"none really at all. Why is your essay score on MCAT low?"
"How did you get a C in _____? (insert embarassingly easy class here)"
"nothing difficult, both interviewers went over my AMCAS application."
"Detailed questions about my current job as a healthcare consultant."
"There are 40-45 million Americans without health care in the United States. How would you resolve this?"
"I was asked to explain a topic that I know a lot about to the interviewer as if he had only a 6th grade education. It wasn't that difficult but took me by surprise and I had to take a moment to collect my thoughts."
"Describe a perfect day for you"
"Tell me about your awards and accomplishments from elementary school on."
"Assuming you become a physician, what do you want your legacy to be?"
"nothing difficult. (really.)"
"Where else have you interviewed?"
"biggest problem facing healthcare today"
"Can you remember the names of some scientists that reactions are named after? (talking about my major)"
"What makes you think that you're determined enough to be successful in this program?"
"How can we counteract the patient's inevitable loss of dignity?"
"If you become a doctor, what significant contribution do you see yourself making to the field?"
"Why a physician?"
"Are you a follower or a leader?--I hate this question"
"How did you feel after being rejected by all the medical schools you applied to last year?"
"Nothing was particularly difficult, although the aforementioned question was cause for a bit of fumbling. "
"how would your friends describe you?"
"all straight forward questions. No ethical qt."
"Do you have any other volunteer experiences aside from XYZ clinical volunteer experience?"
"what do you think will be the hardest thing about being in medical school and how will you deal with this?"
"Tell me about yourself. The normal questions."
"See above. (And my interviewer counted to 5.)"
"Why would you want to come to Hershey, it is no place for a young man?"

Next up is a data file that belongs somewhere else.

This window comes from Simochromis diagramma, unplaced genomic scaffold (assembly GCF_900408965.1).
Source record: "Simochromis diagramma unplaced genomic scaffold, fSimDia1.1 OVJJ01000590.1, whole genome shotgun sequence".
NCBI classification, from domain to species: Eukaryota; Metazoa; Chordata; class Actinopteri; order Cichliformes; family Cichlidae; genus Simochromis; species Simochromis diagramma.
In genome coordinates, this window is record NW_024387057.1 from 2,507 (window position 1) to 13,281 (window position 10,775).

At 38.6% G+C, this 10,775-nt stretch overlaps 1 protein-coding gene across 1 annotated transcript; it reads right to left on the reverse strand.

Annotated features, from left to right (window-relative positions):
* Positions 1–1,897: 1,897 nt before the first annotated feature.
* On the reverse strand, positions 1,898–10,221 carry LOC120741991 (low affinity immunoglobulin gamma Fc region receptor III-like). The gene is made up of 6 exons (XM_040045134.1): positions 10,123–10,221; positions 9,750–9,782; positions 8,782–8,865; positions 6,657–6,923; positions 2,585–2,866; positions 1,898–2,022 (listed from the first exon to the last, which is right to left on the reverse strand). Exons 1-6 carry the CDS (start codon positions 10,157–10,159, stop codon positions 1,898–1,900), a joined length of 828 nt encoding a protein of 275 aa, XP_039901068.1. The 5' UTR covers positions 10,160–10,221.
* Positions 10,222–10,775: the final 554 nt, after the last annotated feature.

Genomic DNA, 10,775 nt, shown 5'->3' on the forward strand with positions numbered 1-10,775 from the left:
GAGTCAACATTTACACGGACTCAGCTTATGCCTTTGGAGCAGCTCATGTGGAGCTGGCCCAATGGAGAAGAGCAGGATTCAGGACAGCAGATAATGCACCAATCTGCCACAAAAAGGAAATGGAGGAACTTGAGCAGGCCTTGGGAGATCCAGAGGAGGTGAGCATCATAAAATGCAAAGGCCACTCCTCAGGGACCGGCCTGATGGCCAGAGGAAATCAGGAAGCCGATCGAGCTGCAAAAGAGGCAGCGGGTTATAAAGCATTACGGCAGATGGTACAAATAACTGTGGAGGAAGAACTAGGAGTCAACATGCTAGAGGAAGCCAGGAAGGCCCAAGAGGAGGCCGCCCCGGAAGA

"How do you think the elections are going turn out on Nov. 2nd? I was honest on this issue and felt free to discuss my political views partly because the interviewer and I were on the same page."
"Same as most interesting question"
"Nothing was difficult to answer really."
"None, most of the questions were the standard interview questions"
"see most interesting question"
"The fifth or sixth question I was asked about a research project I did in high school - it was 7 yrs ago - ask about my current research!"
"Could you explain your academic inconsistency while an undergrad? "
"Explain how your research relates to your desire to become a physician."
"Why do you want to attend Penn State?"
"describe to me an ethical situation you have been in"
"Why go into medicine at this stage of your life/career. (I'm non-trad)"
"Tell me your strengths and weaknesses (this being the hardest part of it)."
"Do you have any other questions?"
"What was one negative aspect that you dealt with during your summer job? (I worked fulltime in a hospital)"
"One stated above because the answer I gave, he argued back with another point."
"Nothing was difficult."
"What other things about yourself would you like me to know?"
"Let me tell you, this school is a wonderful place. The staff is really nice and the students are great as well. "
"Speaking of Ã¢â‚¬ËœraisinsÃ¢â‚¬â„¢, does anyone remember Ã¢â‚¬Å“Claymation ChristmasÃ¢â‚¬Â w/ the California Raisins??? That used to be my favorite Christmas special, but I havenÃ¢â‚¬â„¢t seen it on TV for probably upwards of 10-12 years! I remember they keep trying to sing the Ã¢â‚¬Å“Wassle SongÃ¢â‚¬Â? "
"What can you bring to the entering class?"
"Something very detailed about my specific research. I work in neuroscience and both of my interviewers were PhD's in the behavioral sciences, so they grilled me pretty hard about what I was doing."
"You grew up in a wealthy suburb. So how did you get interested in HIV/AIDS?"
"What you talkin' bout, Willis?"
"When you look back on your life what do you hope to have accomplished? "
"What theory of healthcare reform most appeals to you and why?"
"Do you really know how much it takes to be in medicine?"
"I find that most students get more out of asking questions then me asking them questions so please...what questions about our school do you have? (Not so much difficult but really thought provoking right there on the spot)"
"How many Mennonites are there in the world?"